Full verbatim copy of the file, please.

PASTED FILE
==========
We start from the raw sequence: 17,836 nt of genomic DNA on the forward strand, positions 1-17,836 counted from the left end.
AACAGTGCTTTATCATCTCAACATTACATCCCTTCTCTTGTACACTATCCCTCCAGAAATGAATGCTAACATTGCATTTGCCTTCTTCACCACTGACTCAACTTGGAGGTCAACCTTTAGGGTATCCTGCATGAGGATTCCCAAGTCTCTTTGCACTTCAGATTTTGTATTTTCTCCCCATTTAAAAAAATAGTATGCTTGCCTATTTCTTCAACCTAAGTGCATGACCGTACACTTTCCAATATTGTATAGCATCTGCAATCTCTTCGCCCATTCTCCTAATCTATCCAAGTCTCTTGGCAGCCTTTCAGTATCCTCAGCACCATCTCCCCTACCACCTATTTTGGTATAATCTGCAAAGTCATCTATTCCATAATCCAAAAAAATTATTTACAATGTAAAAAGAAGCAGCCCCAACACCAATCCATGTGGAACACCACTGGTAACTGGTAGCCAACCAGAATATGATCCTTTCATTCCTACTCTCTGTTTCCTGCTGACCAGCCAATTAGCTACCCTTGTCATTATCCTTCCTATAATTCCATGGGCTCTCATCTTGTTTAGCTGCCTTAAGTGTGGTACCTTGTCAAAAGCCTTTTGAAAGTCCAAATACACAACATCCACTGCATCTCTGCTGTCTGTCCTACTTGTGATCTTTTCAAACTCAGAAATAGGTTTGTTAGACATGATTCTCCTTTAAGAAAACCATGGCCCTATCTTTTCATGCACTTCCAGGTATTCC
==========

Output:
We start from the raw sequence: 17,836 nt of genomic DNA on the forward strand, positions 1-17,836 counted from the left end.
AACAGTGCTTTATCATCTCAACATTACATCCCTTCTCTTGTACACTATCCCTCCAGAAATGAATGCTAACATTGCATTTGCCTTCTTCACCACTGACTCAACTTGGAGGTCAACCTTTAGGGTATCCTGCATGAGGATTCCCAAGTCTCTTTGCACTTCAGATTTTGTATTTTCTCCCCATTTAAAAAAATAGTATGCTTGCCTATTTCTTCAACCTAAGTGCATGACCGTACACTTTCCAATATTGTATAGCATCTGCAATCTCTTCGCCCATTCTCCTAATCTATCCAAGTCTCTTGGCAGCCTTTCAGTATCCTCAGCACCATCTCCCCTACCACCTATTTTGGTATAATCTGCAAAGTCATCTATTCCATAATCCAAAAAAATTATTTACAATGTAAAAAGAAGCAGCCCCAACACCAATCCATGTGGAACACCACTGGTAACTGGTAGCCAACCAGAATATGATCCTTTCATTCCTACTCTCTGTTTCCTGCTGACCAGCCAATTAGCTACCCTTGTCATTATCCTTCCTATAATTCCATGGGCTCTCATCTTGTTTAGCTGCCTTAAGTGTGGTACCTTGTCAAAAGCCTTTTGAAAGTCCAAATACACAACATCCACTGCATCTCTGCTGTCTGTCCTACTTGTGATCTTTTCAAACTCAGAAATAGGTTTGTTAGACATGATTCTCCTTTAAGAAAACCATGGCCCTATCTTTTCATGCACTTCCAGGTATTCC